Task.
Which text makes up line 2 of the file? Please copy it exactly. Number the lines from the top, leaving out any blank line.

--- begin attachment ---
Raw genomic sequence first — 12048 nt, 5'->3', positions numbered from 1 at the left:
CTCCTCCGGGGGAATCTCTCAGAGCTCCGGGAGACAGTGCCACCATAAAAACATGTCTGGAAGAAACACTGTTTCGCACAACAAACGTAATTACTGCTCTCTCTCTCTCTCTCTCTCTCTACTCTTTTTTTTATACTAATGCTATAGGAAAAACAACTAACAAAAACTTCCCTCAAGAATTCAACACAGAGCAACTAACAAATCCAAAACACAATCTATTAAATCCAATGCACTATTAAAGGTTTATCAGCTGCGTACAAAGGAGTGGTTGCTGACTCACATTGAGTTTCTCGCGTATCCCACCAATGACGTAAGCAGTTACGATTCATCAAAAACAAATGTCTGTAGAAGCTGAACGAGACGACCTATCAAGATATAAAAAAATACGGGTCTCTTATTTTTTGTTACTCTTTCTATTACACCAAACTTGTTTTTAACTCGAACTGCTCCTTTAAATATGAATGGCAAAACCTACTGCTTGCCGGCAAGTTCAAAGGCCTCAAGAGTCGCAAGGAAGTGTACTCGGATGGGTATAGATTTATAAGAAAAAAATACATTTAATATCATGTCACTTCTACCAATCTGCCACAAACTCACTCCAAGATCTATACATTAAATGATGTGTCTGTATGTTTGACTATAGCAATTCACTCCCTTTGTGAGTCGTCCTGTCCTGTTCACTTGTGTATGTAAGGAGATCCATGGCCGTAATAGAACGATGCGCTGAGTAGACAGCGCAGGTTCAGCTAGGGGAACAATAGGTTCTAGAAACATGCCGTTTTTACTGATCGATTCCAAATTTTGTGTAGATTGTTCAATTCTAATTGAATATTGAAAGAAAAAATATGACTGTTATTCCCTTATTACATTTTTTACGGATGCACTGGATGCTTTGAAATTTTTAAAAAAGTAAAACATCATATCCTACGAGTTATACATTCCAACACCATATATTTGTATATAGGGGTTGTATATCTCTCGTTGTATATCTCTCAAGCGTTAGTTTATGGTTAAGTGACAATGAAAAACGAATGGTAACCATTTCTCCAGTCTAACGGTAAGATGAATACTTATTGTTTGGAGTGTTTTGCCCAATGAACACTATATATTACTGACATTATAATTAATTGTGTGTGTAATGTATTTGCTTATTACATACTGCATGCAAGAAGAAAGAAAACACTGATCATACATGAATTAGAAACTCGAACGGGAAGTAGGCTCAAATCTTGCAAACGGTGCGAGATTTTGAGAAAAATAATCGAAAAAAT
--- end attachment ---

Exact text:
CTCCTCCGGGGGAATCTCTCAGAGCTCCGGGAGACAGTGCCACCATAAAAACATGTCTGGAAGAAACACTGTTTCGCACAACAAACGTAATTACTGCTCTCTCTCTCTCTCTCTCTCTCTACTCTTTTTTTTATACTAATGCTATAGGAAAAACAACTAACAAAAACTTCCCTCAAGAATTCAACACAGAGCAACTAACAAATCCAAAACACAATCTATTAAATCCAATGCACTATTAAAGGTTTATCAGCTGCGTACAAAGGAGTGGTTGCTGACTCACATTGAGTTTCTCGCGTATCCCACCAATGACGTAAGCAGTTACGATTCATCAAAAACAAATGTCTGTAGAAGCTGAACGAGACGACCTATCAAGATATAAAAAAATACGGGTCTCTTATTTTTTGTTACTCTTTCTATTACACCAAACTTGTTTTTAACTCGAACTGCTCCTTTAAATATGAATGGCAAAACCTACTGCTTGCCGGCAAGTTCAAAGGCCTCAAGAGTCGCAAGGAAGTGTACTCGGATGGGTATAGATTTATAAGAAAAAAATACATTTAATATCATGTCACTTCTACCAATCTGCCACAAACTCACTCCAAGATCTATACATTAAATGATGTGTCTGTATGTTTGACTATAGCAATTCACTCCCTTTGTGAGTCGTCCTGTCCTGTTCACTTGTGTATGTAAGGAGATCCATGGCCGTAATAGAACGATGCGCTGAGTAGACAGCGCAGGTTCAGCTAGGGGAACAATAGGTTCTAGAAACATGCCGTTTTTACTGATCGATTCCAAATTTTGTGTAGATTGTTCAATTCTAATTGAATATTGAAAGAAAAAATATGACTGTTATTCCCTTATTACATTTTTTACGGATGCACTGGATGCTTTGAAATTTTTAAAAAAGTAAAACATCATATCCTACGAGTTATACATTCCAACACCATATATTTGTATATAGGGGTTGTATATCTCTCGTTGTATATCTCTCAAGCGTTAGTTTATGGTTAAGTGACAATGAAAAACGAATGGTAACCATTTCTCCAGTCTAACGGTAAGATGAATACTTATTGTTTGGAGTGTTTTGCCCAATGAACACTATATATTACTGACATTATAATTAATTGTGTGTGTAATGTATTTGCTTATTACATACTGCATGCAAGAAGAAAGAAAACACTGATCATACATGAATTAGAAACTCGAACGGGAAGTAGGCTCAAATCTTGCAAACGGTGCGAGATTTTGAGAAAAATAATCGAAAAAAT